• Resiliency building against climate change-related disasters;
  • Pollution elimination;
  • Expansion of renewable and zero-emission energy sources;
  • Spurring growth in clean manufacturing;
  • Promoting sustainable farming;
  • Building a sustainable food system;
  • Provision of resources, training, and education; and
  • Public investment in research and development (R&D), among other measures.

 

By Lynn L. Bergeson

On January 8, 2019, Nouryon, a Biobased and Renewable Products Advocacy Group (BRAG®) member, announced the official launching of the Imagine Chemistry challenge. A program focused on startups, scale-ups, university spin-offs, and other new comers in chemistry, the challenge aims to increase developing business’ opportunities to collaborate in the commercial adoption of green chemistry. In the 2019 edition of the challenge, Nouryon is seeking solutions to five areas:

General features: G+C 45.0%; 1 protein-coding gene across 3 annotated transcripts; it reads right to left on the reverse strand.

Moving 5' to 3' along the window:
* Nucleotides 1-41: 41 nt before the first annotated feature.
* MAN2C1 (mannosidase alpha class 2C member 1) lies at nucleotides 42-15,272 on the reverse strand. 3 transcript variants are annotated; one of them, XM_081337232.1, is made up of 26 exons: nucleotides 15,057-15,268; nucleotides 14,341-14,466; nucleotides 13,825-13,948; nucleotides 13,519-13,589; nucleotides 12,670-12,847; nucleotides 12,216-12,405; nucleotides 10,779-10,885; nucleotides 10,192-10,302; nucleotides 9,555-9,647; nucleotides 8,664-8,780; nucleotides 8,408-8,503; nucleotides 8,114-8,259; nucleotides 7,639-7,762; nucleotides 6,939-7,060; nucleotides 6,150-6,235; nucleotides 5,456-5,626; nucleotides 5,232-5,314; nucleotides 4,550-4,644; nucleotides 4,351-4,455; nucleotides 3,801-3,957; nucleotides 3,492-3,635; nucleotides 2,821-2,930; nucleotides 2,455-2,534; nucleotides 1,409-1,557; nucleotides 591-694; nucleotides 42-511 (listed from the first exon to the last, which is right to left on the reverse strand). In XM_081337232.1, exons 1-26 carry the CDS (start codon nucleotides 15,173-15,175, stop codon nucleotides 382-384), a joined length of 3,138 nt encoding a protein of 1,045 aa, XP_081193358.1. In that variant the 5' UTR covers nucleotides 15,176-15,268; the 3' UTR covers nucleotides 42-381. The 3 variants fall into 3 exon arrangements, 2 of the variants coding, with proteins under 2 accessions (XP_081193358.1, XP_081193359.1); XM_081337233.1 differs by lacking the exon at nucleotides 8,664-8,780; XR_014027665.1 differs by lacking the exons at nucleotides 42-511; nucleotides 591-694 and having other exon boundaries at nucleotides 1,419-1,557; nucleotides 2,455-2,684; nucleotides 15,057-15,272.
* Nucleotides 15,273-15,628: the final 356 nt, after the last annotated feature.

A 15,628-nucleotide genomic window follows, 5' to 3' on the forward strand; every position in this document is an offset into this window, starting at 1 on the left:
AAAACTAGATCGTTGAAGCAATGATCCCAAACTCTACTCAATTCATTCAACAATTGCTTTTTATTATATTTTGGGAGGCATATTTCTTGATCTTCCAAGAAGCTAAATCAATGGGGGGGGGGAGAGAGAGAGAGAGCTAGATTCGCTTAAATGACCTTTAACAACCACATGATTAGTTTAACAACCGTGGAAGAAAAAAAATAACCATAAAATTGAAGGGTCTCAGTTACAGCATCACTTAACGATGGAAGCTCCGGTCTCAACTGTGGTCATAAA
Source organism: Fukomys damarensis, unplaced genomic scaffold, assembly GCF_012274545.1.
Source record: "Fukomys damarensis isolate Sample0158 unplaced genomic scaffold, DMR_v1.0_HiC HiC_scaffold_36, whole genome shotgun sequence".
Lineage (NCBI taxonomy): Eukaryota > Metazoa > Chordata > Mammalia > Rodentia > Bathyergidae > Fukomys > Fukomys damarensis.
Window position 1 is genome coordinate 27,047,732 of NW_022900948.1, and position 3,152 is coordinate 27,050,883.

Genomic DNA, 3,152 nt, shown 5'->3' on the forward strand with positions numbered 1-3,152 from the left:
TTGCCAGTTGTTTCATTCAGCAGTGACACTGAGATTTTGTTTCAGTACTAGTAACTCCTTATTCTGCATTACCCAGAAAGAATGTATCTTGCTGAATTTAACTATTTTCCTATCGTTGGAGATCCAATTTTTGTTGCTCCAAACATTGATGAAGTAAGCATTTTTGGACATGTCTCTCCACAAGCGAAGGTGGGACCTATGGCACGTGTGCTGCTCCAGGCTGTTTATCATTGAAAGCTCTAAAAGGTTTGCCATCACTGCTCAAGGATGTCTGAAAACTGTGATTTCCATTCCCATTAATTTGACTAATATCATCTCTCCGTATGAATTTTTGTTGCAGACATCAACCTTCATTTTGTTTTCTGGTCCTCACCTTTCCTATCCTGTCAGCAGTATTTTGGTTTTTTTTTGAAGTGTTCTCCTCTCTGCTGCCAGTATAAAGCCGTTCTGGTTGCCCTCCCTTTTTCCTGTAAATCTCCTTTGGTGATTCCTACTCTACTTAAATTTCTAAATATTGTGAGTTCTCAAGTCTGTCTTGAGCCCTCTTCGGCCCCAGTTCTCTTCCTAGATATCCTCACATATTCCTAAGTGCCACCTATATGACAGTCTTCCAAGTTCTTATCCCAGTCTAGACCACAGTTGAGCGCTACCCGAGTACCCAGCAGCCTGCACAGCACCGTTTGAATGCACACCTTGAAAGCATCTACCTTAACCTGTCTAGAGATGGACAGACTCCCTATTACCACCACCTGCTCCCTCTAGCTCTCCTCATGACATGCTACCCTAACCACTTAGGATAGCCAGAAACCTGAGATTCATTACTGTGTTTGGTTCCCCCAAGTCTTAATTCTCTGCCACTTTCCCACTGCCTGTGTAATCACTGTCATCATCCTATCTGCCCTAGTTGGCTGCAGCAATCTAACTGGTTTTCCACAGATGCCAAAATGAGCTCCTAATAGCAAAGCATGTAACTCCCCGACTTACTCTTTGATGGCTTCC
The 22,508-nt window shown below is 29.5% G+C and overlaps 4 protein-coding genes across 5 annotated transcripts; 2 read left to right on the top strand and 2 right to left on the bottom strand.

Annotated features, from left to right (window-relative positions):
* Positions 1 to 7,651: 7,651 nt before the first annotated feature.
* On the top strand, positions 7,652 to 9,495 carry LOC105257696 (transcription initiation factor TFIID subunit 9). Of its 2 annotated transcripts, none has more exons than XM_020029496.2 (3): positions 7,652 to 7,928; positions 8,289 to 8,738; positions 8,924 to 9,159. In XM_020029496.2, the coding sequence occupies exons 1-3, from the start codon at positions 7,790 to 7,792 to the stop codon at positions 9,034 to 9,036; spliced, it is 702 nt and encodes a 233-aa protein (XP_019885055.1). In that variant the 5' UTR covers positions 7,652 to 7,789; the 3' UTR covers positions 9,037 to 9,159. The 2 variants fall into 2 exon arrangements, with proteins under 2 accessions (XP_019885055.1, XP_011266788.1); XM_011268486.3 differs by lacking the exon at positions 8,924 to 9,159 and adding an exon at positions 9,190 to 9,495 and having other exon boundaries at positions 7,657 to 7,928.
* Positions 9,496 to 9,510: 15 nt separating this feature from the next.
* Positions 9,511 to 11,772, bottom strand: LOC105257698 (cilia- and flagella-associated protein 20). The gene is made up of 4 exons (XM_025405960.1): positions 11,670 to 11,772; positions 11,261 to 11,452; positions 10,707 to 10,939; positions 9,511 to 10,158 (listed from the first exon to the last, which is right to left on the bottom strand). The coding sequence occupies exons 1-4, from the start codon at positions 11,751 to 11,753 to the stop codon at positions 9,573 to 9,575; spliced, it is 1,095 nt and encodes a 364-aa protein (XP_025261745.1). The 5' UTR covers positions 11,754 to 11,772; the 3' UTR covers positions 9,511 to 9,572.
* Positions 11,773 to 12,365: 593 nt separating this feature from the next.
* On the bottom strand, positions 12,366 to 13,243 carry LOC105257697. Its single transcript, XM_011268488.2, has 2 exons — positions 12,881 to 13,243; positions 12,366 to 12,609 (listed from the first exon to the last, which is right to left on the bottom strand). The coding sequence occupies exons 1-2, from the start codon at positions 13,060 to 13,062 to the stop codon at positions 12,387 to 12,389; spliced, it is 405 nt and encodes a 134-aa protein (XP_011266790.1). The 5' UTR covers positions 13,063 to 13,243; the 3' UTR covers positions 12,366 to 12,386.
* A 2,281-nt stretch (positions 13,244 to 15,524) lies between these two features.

• Sustainable bio-based surfactants for everyone;
  • Label-free chemistries;
  • Sensing in demanding chemical environments;
  • Performance-boosting nanoparticles; and,
  • Pushing frontiers of chemical innovation.
Interested parties can submit their ideas online and receive expert feedback until March 8, 2019. In May 2019, 20 finalists will be selected for a three-day event at Nouryon’s research and development and innovation (RD&I) center in the Netherlands. These finalists will get an opportunity to work with experts and business leaders at the RD&I center to further develop their ideas into a joint value case.

 

By Lynn L. Bergeson